Simplifying Spread Offense Motion - Spread Offense
Simplifying Spread Motion with Relative Positions
While developing a spread-type offense, I found myself rather unsatisfied with the motion calls I found while looking into what other coaches were doing. All the motions I had found in research seemed position and formation specific, not allowing the flexibility I was looking for. There was another problem, we already had a "normal" type offense, with multiple formations and motions, and needed to unify the two so that the players could essentially learn one set of motions which would describe motions patterns from either package. The problem was, the motion calls for the base offense were almost always for our "Phoenix" back (a Wingback/Powerback/Flanker/Slot, depending on the formation), and in a spread formation, I wanted to be able to use multiple motions from multiple formations by multiple positions.
In the more traditional offense (We'll call it "Thunder" from here on out, because that's what we named it), we had 3 basic motions:
Fly In -- Phoenix back motions to hole
Fly Away -- Phoenix back motions across the formation to a wide out position
Fly Out -- Phoenix Back motions toward sideline
If we wanted to motion the Fullback or Tailback, we would simply call F-right/left or T-right/left, respectively. Also, I will mention here, that I eventually decided that we didn't need the "Fly" designation, thereby eliminating a syllable from the play call.
So ... a typical play from the Thunder Package would go like this:
"800 I - Away - HB Power 7" -- where "800" designates the original PB position, "I" is the backfield formation, "Away" is the motion, and "HB Power 7" is the play call.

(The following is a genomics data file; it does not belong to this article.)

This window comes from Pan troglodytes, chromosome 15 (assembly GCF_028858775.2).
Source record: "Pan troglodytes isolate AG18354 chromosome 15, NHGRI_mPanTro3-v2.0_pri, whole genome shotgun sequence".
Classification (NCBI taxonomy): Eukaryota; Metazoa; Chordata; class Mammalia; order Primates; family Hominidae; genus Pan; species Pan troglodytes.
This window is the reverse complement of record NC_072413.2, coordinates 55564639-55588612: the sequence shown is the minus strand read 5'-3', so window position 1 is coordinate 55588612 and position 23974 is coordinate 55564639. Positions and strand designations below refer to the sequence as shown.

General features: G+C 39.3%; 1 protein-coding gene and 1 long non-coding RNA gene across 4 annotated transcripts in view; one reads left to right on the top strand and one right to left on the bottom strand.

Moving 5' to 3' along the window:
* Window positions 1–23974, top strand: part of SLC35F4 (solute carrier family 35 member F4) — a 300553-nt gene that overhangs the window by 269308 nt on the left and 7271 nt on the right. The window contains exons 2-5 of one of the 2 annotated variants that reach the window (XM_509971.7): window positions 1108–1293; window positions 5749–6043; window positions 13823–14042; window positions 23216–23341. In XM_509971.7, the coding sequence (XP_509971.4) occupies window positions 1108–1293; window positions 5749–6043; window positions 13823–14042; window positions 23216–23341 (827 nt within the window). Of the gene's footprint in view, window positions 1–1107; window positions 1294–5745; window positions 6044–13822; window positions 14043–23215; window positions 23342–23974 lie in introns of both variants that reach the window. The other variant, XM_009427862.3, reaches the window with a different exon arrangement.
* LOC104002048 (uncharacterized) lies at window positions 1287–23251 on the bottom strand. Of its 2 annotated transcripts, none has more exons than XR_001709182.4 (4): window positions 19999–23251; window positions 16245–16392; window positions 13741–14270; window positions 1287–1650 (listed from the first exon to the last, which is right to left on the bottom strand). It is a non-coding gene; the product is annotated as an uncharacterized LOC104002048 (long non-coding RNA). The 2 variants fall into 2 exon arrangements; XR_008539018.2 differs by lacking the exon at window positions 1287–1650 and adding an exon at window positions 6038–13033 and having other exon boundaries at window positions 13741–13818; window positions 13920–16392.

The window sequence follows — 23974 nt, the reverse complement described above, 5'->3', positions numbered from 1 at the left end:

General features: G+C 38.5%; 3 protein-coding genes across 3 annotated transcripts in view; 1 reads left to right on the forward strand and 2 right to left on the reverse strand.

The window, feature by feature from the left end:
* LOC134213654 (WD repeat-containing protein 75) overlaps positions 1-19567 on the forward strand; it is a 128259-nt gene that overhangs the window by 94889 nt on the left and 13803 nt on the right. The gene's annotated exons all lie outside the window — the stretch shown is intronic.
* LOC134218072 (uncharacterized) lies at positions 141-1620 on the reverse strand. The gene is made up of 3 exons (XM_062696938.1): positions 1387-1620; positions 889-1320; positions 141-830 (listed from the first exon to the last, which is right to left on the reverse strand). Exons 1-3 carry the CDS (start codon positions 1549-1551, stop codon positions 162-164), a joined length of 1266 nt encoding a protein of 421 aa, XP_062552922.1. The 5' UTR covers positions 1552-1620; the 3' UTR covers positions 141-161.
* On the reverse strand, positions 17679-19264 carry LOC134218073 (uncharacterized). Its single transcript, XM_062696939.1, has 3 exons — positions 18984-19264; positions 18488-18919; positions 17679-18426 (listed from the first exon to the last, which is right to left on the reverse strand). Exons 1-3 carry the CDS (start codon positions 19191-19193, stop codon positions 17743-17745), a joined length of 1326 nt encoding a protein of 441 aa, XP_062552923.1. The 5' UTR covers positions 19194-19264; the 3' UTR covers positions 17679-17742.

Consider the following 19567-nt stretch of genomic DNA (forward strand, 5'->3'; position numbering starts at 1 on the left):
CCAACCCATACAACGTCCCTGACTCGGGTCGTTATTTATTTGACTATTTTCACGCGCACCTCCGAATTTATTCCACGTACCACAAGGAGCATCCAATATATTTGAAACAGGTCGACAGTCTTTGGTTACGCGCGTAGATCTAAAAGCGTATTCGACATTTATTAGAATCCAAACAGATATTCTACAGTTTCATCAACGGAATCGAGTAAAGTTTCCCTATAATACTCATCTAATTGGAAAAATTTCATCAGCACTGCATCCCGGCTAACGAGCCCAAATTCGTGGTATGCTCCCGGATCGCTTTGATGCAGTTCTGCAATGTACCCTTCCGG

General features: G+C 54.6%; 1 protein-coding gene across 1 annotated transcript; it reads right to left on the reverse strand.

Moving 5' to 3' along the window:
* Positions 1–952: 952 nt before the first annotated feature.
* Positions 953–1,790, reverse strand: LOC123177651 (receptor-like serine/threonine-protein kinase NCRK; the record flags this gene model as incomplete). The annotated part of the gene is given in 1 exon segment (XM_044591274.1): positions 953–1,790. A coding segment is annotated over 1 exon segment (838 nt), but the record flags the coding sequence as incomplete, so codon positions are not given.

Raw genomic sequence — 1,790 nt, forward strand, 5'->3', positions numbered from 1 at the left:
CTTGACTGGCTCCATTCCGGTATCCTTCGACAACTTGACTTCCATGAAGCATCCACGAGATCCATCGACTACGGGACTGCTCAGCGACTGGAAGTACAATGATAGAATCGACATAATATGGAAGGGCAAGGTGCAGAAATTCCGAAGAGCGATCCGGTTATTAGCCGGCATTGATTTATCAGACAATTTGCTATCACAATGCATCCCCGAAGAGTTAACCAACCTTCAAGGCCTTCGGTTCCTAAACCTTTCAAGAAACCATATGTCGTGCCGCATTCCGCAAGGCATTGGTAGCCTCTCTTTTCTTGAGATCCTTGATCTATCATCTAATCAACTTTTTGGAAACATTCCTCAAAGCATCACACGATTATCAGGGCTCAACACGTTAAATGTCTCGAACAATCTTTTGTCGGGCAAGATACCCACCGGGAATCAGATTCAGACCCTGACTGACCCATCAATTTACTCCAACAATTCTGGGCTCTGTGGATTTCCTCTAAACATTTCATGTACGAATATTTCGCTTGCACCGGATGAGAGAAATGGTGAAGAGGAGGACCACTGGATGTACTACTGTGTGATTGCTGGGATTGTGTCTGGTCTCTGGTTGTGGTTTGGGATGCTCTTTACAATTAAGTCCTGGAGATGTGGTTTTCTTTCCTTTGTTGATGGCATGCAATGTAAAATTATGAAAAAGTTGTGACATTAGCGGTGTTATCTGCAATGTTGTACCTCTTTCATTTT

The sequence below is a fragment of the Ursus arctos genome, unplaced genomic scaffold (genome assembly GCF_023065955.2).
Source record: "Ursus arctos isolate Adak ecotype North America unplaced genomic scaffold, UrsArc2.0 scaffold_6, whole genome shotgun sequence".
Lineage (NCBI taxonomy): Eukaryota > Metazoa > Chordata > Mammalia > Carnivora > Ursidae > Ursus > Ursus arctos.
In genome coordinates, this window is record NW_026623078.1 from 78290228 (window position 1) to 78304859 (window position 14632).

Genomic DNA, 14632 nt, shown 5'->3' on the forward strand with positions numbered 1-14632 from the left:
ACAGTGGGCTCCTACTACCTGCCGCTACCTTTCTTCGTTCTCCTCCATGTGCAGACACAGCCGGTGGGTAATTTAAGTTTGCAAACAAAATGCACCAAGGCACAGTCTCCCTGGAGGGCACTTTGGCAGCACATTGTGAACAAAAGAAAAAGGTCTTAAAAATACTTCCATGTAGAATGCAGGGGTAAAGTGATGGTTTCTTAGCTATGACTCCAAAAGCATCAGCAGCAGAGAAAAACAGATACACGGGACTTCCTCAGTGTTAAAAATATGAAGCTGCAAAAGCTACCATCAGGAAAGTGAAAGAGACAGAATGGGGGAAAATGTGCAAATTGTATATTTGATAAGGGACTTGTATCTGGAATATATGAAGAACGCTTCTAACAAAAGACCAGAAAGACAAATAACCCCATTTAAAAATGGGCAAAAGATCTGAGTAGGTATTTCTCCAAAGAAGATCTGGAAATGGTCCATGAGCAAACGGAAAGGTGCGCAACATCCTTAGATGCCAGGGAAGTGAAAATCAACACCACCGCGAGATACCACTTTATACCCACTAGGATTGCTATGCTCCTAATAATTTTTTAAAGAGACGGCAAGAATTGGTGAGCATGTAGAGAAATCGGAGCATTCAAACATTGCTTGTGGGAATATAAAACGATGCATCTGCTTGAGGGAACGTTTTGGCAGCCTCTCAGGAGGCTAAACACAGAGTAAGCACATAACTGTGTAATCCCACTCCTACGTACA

Now, with the spread, I wanted additional motions, and needed a way to identify which back would do the motioning. Realizing that, discounting the QB, only 3 possible people can go in motion, I I found that I could use their relative positions on the field to identify which back would motion. I named these relative positions "Laser, Monkey, and Rocket," -- Left, Middle, and Right. It didn't matter which position I was motioning, only his relative position to the other eligible motion men in any given formation.
With the spread, I utilized some additional motions:
Drives are both motions and pass routes.
With the relative designations of Laser, Monkey, and Rocket, I could now motion any back from any given formation, in any way that was needed.
Rifle Left - Rocket Back - HB Trap 7
Cannon Left - Monkey Away - QB Power 5
Notice that when the Right Slot has moved over to the left side of the formation in Cannon, he is now the "Monkey" for motion purposes. These relative designations make it very simple to send motion from any position. Another example is if we ran the "Flex" formation. Say we want to use a flex so that we can have a drive route from the wide out, while keeping the slot in place, perhaps to be in a position to crack block, or to allow more space for a fade route. A "Lucy" call flexes the left side, while a "Ricky" call flexes the right. Now, the wide out becomes the Laser in the example below:
Pistol Left Lucy - Laser Drive - Speed Option Left
Also, with the relative motions, I can motion to an "Empty" look with a simple motion call:
Cannon Right - Laser Out - Slants Monkey Bubble Slants
At first, there was a bit of confusion about the relative positions. We'd have kids, or even coaches, calling someone the "Laser" back, or the "Rocket" back. But, in the long run, it was actually a very simple solution to giving the flexibility to motion from any spread formation without locking in a specific formation, position, motion, or play with specific names.
Scott Anthony Seeley
Join Our Exclusive Spread Offense Coaches & Players